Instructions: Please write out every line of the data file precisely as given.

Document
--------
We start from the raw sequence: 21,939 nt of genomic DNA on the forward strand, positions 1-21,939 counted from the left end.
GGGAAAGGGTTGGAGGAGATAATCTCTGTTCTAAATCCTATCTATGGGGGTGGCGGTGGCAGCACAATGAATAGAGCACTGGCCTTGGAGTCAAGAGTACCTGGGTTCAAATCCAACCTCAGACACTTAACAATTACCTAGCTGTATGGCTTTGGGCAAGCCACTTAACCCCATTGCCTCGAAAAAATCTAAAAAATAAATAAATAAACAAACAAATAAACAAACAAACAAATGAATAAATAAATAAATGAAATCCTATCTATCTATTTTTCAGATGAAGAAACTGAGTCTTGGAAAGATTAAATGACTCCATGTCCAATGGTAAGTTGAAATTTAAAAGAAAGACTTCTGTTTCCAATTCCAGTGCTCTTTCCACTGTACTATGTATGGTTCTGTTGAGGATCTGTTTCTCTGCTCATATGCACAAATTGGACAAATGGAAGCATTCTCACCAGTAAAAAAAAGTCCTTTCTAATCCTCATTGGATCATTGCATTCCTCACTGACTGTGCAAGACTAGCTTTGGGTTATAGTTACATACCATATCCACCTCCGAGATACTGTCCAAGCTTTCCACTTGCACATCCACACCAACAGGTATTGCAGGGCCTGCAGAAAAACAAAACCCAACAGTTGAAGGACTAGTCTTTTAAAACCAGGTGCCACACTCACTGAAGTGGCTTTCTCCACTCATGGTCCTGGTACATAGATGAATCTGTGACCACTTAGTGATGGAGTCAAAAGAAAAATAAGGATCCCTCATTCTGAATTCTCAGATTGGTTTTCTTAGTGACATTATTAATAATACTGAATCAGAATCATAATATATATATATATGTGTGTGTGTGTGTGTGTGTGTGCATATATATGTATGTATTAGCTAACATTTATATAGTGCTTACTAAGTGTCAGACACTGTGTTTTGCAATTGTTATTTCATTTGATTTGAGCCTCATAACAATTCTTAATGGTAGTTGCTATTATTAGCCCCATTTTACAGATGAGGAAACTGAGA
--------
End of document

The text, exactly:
We start from the raw sequence: 21,939 nt of genomic DNA on the forward strand, positions 1-21,939 counted from the left end.
GGGAAAGGGTTGGAGGAGATAATCTCTGTTCTAAATCCTATCTATGGGGGTGGCGGTGGCAGCACAATGAATAGAGCACTGGCCTTGGAGTCAAGAGTACCTGGGTTCAAATCCAACCTCAGACACTTAACAATTACCTAGCTGTATGGCTTTGGGCAAGCCACTTAACCCCATTGCCTCGAAAAAATCTAAAAAATAAATAAATAAACAAACAAATAAACAAACAAACAAATGAATAAATAAATAAATGAAATCCTATCTATCTATTTTTCAGATGAAGAAACTGAGTCTTGGAAAGATTAAATGACTCCATGTCCAATGGTAAGTTGAAATTTAAAAGAAAGACTTCTGTTTCCAATTCCAGTGCTCTTTCCACTGTACTATGTATGGTTCTGTTGAGGATCTGTTTCTCTGCTCATATGCACAAATTGGACAAATGGAAGCATTCTCACCAGTAAAAAAAAGTCCTTTCTAATCCTCATTGGATCATTGCATTCCTCACTGACTGTGCAAGACTAGCTTTGGGTTATAGTTACATACCATATCCACCTCCGAGATACTGTCCAAGCTTTCCACTTGCACATCCACACCAACAGGTATTGCAGGGCCTGCAGAAAAACAAAACCCAACAGTTGAAGGACTAGTCTTTTAAAACCAGGTGCCACACTCACTGAAGTGGCTTTCTCCACTCATGGTCCTGGTACATAGATGAATCTGTGACCACTTAGTGATGGAGTCAAAAGAAAAATAAGGATCCCTCATTCTGAATTCTCAGATTGGTTTTCTTAGTGACATTATTAATAATACTGAATCAGAATCATAATATATATATATATGTGTGTGTGTGTGTGTGTGTGTGCATATATATGTATGTATTAGCTAACATTTATATAGTGCTTACTAAGTGTCAGACACTGTGTTTTGCAATTGTTATTTCATTTGATTTGAGCCTCATAACAATTCTTAATGGTAGTTGCTATTATTAGCCCCATTTTACAGATGAGGAAACTGAGA